August 4


  • Transitioning from public Space Engineers git to internal SVN.
  • Direct access to our internal SVN (source code repository) for select modders.
  • Better documentation for ModAPI

Almost two years ago, we announced that we were sharing the full source code of Space Engineers on GitHub. More info here.

This was done with our modding community in mind, and it has been a huge advantage to them overall. With the source code in hand, the community has created many amazing mods that might not have been possible otherwise.


After deliberating over it internally for months, we have decided to change the way we distribute our source code. The source on GitHub will receive no more updates, though it will remain online as a reference.

As an alternative to GitHub, we are giving a few modders direct access to our internal SVN. By doing this, we give modders much more up to date code that can be built natively in x64 mode. Pull requests from SVN modders are also much higher quality, and are much easier to merge. Many of the ModAPI and programmable block improvements over the last year have come from this group, along with many other smaller features and fixes.

As much as we would like to give everyone access to this system, it requires much closer oversight, so we have to be careful about how many people we take onboard. We have already begun recruiting modders into this new system; if a modder does good work and shows dedication to the game, we give them source access as a way to support them and their work.

“The SVN group allows me to develop Torch (SESE2) using source code that’s buildable right out of the box and exactly the code the current game version is using without Keen having to work out licensing problems. It also lets me talk to other experienced developers familiar with the source to work out bugs together.” – Jimmacle

“Being part of the SVN Group is great opportunity for those who feel the same passion about the game as developers do to contribute to this awesome project to make it even better.” – Inflex

“The SVN group allows community members to create higher quality submissions that are much easier to merge. The group has become its own small community, with members collaborating with each other and KSH developers, reviewing work, making corrections and suggestions. These people have been responsible for many ModAPI improvements and several notable features over the past two years.” – Rexxar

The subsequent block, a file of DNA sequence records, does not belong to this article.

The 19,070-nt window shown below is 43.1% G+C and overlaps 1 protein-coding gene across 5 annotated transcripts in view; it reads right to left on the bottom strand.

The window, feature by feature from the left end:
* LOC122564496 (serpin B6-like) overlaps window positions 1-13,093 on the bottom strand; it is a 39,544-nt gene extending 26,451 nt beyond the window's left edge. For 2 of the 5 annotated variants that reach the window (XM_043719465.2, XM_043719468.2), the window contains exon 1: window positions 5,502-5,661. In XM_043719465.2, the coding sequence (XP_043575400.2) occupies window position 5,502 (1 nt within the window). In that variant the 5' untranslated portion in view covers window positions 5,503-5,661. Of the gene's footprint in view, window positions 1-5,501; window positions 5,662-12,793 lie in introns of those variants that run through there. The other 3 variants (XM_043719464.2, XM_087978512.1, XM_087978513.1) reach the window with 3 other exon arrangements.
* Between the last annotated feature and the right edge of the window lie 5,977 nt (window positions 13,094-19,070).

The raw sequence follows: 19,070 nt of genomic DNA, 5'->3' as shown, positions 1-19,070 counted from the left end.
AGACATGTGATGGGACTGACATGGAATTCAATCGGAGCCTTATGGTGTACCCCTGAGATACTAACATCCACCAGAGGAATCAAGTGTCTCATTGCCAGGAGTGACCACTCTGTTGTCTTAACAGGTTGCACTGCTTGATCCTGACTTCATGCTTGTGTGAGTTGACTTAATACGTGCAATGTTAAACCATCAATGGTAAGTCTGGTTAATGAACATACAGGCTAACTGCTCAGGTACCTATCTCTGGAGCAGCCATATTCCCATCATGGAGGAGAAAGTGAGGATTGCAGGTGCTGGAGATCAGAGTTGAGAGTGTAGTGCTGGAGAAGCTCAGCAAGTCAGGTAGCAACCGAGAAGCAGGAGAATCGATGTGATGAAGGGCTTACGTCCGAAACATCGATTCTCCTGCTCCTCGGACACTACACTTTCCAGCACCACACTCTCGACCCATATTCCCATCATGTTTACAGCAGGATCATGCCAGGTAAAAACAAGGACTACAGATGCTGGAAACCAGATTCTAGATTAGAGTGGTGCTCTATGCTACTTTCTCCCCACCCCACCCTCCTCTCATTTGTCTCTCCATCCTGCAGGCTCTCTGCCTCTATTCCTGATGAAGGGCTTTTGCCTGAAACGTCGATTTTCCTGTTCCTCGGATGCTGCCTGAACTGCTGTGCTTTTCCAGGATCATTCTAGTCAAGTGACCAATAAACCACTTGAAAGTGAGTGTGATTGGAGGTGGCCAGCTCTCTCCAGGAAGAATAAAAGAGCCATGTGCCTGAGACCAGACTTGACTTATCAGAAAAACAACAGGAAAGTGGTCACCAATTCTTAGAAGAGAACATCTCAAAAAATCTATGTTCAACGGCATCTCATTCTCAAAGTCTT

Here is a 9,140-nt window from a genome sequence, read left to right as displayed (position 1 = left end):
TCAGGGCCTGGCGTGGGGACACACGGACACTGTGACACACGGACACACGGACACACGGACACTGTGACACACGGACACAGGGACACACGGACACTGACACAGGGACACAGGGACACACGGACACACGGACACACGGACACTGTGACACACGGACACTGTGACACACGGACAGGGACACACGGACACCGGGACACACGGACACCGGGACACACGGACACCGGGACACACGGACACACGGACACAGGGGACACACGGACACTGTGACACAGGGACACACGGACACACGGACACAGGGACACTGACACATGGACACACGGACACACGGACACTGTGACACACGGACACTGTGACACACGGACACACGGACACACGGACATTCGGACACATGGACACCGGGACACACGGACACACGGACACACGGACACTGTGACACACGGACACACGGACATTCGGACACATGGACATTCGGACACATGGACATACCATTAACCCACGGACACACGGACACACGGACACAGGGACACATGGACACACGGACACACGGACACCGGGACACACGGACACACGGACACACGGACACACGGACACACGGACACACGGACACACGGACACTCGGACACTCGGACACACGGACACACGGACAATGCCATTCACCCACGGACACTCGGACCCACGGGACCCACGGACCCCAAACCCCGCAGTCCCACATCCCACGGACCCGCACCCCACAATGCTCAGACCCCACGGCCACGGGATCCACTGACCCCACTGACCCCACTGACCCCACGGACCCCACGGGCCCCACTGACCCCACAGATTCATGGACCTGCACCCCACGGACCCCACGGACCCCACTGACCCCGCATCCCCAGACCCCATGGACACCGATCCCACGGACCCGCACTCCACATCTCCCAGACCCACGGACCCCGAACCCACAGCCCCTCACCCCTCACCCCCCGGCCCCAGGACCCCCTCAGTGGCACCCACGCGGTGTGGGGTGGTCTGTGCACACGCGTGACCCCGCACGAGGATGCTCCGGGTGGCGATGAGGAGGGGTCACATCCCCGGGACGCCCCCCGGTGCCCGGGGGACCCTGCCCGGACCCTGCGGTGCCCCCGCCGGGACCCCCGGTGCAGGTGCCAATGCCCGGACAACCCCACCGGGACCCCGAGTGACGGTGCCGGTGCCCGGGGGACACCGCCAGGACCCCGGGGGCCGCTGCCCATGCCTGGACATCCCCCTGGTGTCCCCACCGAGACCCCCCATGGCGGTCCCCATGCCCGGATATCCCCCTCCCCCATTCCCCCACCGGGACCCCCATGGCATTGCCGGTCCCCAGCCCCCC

One of the best things about the git repo was that it was an easy place for new modders to go to just poke around and learn how the game works. This was a major consideration in the decision to end git support, so in order to help these new modders, we’ve started work on better documentation. Many of the ModAPI classes now have XML documentation in the source. These XML files are included in the release files, and you can find them in the Bin64 directory, although Visual Studio should find and load these files for you if your references are set up correctly. We plan to have more formal and thorough documentation in the future.

We know that this change will impact many of you, but we are confident that this is ultimately a better system moving forward. Bringing modders into the SVN group means their work is more likely to be merged, and can be merged much faster than before.

Space Engineers is still in development. Everything in the game is subject to change.

Thank you for reading!

Marek Rosa
CEO and Founder of Keen Software House
CEO, CTO of GoodAI

For more news:
General AI Challenge:
AI Roadmap Institute:
Space Engineers:
Medieval Engineers:

Personal bio:

Marek Rosa is the CEO and CTO of GoodAI, a general artificial intelligence R&D company, and the CEO and founder of Keen Software House, an independent game development studio best known for their best-seller Space Engineers (2mil+ copies sold). Both companies are based in Prague, Czech Republic. 

Marek has been interested in artificial intelligence since childhood. Marek started his career as a programmer but later transitioned to a leadership role. After the success of the Keen Software House titles, Marek was able to personally fund GoodAI, his new general AI research company building human-level artificial intelligence, with $10mil. 

GoodAI started in January 2014 and has grown to an international team of 20 researchers.

    1. What are you sad about? This is good news for the community. It means higher quality code submissions which are more likely to be merged. Also, you are able to mod the game in many ways via the ModAPI which will be getting better support.

    1. Try contacting Rexxar, he is probably sorting the applications or at least knows who is.

  1. Poor decision, that will just limit the possible growth of the modding scene in the future as new modders are less likely to get access, as they have to prove their worthiness first if i understood that right.